In these posts I’ve argued for some time that the Solar PV is a “nice to have” but is not really part of the performance of the house – that is due to the air tightness and insulation. So whether one has solar PV or not affects the energy bills, but not how the house behaves.
When the visitors come on the International Passive House Open Days – see https://passivehouse-international.org/index.php?page_id=262 – it will be interesting to hear what they say about Solar PV. See the slightly earlier post – we are ID5042 and seem to be the only Passive House in Essex (indeed, most of East Anglia) which is open this year.
Anyway, the Feed-in-Tariff isn’t anything like as attractive as it used to be, even though the cost of the panels has fallen considerably, so the sort of payback that we’ve been getting is no longer obtainable.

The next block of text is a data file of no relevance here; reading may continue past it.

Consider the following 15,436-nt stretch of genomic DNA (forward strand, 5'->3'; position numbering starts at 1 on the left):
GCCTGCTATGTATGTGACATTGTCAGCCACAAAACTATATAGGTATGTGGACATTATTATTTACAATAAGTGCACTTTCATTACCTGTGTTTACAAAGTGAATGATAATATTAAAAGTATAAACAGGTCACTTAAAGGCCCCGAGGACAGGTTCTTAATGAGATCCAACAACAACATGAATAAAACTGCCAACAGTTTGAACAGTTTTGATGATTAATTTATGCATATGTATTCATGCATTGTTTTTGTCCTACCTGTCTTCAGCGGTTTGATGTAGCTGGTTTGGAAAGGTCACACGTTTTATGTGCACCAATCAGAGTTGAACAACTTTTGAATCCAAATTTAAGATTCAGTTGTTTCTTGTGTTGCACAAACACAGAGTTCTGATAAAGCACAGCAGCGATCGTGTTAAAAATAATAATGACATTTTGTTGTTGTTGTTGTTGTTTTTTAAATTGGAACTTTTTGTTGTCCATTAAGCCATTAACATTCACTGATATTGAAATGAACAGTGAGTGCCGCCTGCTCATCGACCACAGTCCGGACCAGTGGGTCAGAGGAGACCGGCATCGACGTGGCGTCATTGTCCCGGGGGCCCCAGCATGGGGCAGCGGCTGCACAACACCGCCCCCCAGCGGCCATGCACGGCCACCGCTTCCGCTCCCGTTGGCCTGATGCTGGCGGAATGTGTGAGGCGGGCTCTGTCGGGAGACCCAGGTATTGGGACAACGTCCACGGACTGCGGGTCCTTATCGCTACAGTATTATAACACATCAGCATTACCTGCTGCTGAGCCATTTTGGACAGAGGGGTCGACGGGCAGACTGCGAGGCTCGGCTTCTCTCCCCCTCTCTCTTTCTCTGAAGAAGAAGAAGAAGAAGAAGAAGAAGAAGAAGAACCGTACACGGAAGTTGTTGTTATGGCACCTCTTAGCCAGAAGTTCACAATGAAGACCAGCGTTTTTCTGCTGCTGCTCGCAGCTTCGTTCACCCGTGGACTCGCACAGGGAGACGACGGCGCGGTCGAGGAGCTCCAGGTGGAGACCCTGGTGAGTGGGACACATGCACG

On the other hand the Solar Thermal panels and the Logburner, both working with (into?) the Thermal Store are key to the thermal management of the house – not forgetting the big, south-facing windows.
So it may be of interest to publish the graphs for the last 3 years showing the number of times we had to light the logburner and how many barrows of wood we used. I regret that we didn’t make a notes for the first winter we were here but it would not have been representative anyway as it was the end of October (just over 4 years ago now) when we finally moved in – into a cold, damp house. I remember that we burnt quite a lot of wood at the beginning getting the house up to temperature and to begin to dry it out.
So here are the three graphs
I’m sorry that they are not clearer – this seems to be the best I can manage within my limited understanding of WordPress.
In table form
And I note, with mild interest, that in every year we had to light the log burner in Week 42. And we’ve just done so again this year. Wasn’t 42 the answer to life, the universe and everything?